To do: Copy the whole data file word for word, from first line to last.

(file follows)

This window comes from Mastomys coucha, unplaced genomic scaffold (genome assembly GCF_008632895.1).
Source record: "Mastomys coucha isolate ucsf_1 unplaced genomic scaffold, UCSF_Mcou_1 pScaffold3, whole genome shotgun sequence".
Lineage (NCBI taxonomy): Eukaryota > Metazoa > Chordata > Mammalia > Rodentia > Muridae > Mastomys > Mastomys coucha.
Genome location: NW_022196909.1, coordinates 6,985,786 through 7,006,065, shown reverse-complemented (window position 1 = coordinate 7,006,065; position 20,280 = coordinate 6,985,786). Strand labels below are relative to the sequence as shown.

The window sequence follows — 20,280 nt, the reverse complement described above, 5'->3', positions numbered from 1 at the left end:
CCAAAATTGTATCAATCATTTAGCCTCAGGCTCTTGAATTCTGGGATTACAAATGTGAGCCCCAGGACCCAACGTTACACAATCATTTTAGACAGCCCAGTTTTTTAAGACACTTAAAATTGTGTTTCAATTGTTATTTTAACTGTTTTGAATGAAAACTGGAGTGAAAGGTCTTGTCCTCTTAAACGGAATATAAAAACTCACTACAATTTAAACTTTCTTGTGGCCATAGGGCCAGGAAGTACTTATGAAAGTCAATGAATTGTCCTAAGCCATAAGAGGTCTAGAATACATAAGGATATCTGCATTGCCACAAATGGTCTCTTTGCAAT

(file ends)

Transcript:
This window comes from Mastomys coucha, unplaced genomic scaffold (genome assembly GCF_008632895.1).
Source record: "Mastomys coucha isolate ucsf_1 unplaced genomic scaffold, UCSF_Mcou_1 pScaffold3, whole genome shotgun sequence".
Lineage (NCBI taxonomy): Eukaryota > Metazoa > Chordata > Mammalia > Rodentia > Muridae > Mastomys > Mastomys coucha.
Genome location: NW_022196909.1, coordinates 6,985,786 through 7,006,065, shown reverse-complemented (window position 1 = coordinate 7,006,065; position 20,280 = coordinate 6,985,786). Strand labels below are relative to the sequence as shown.

The window sequence follows — 20,280 nt, the reverse complement described above, 5'->3', positions numbered from 1 at the left end:
CCAAAATTGTATCAATCATTTAGCCTCAGGCTCTTGAATTCTGGGATTACAAATGTGAGCCCCAGGACCCAACGTTACACAATCATTTTAGACAGCCCAGTTTTTTAAGACACTTAAAATTGTGTTTCAATTGTTATTTTAACTGTTTTGAATGAAAACTGGAGTGAAAGGTCTTGTCCTCTTAAACGGAATATAAAAACTCACTACAATTTAAACTTTCTTGTGGCCATAGGGCCAGGAAGTACTTATGAAAGTCAATGAATTGTCCTAAGCCATAAGAGGTCTAGAATACATAAGGATATCTGCATTGCCACAAATGGTCTCTTTGCAAT